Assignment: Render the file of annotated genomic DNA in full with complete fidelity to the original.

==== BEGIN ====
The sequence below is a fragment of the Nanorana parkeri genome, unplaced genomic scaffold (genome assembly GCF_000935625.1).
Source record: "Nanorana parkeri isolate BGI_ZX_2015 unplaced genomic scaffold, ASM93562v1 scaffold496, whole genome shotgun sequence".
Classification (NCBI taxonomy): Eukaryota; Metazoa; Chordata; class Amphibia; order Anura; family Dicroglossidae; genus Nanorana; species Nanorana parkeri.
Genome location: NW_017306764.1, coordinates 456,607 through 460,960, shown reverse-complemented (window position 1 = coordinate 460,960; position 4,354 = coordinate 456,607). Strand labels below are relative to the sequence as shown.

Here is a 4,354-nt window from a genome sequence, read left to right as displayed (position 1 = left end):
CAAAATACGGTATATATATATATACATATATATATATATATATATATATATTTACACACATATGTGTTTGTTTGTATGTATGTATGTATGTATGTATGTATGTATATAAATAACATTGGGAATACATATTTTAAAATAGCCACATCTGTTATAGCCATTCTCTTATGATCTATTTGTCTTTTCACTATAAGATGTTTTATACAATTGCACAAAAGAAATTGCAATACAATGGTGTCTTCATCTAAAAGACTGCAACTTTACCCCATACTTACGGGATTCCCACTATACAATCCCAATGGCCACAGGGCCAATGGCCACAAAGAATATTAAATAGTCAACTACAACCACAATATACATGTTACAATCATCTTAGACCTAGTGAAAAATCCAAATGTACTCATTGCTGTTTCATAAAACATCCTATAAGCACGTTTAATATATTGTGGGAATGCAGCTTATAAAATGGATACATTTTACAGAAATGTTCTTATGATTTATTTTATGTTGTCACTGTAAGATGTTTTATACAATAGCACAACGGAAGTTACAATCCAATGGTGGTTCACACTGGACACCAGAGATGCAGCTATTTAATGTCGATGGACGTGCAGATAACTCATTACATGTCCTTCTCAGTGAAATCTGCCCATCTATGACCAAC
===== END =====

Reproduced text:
The sequence below is a fragment of the Nanorana parkeri genome, unplaced genomic scaffold (genome assembly GCF_000935625.1).
Source record: "Nanorana parkeri isolate BGI_ZX_2015 unplaced genomic scaffold, ASM93562v1 scaffold496, whole genome shotgun sequence".
Classification (NCBI taxonomy): Eukaryota; Metazoa; Chordata; class Amphibia; order Anura; family Dicroglossidae; genus Nanorana; species Nanorana parkeri.
Genome location: NW_017306764.1, coordinates 456,607 through 460,960, shown reverse-complemented (window position 1 = coordinate 460,960; position 4,354 = coordinate 456,607). Strand labels below are relative to the sequence as shown.

Here is a 4,354-nt window from a genome sequence, read left to right as displayed (position 1 = left end):
CAAAATACGGTATATATATATATACATATATATATATATATATATATATATTTACACACATATGTGTTTGTTTGTATGTATGTATGTATGTATGTATGTATGTATATAAATAACATTGGGAATACATATTTTAAAATAGCCACATCTGTTATAGCCATTCTCTTATGATCTATTTGTCTTTTCACTATAAGATGTTTTATACAATTGCACAAAAGAAATTGCAATACAATGGTGTCTTCATCTAAAAGACTGCAACTTTACCCCATACTTACGGGATTCCCACTATACAATCCCAATGGCCACAGGGCCAATGGCCACAAAGAATATTAAATAGTCAACTACAACCACAATATACATGTTACAATCATCTTAGACCTAGTGAAAAATCCAAATGTACTCATTGCTGTTTCATAAAACATCCTATAAGCACGTTTAATATATTGTGGGAATGCAGCTTATAAAATGGATACATTTTACAGAAATGTTCTTATGATTTATTTTATGTTGTCACTGTAAGATGTTTTATACAATAGCACAACGGAAGTTACAATCCAATGGTGGTTCACACTGGACACCAGAGATGCAGCTATTTAATGTCGATGGACGTGCAGATAACTCATTACATGTCCTTCTCAGTGAAATCTGCCCATCTATGACCAAC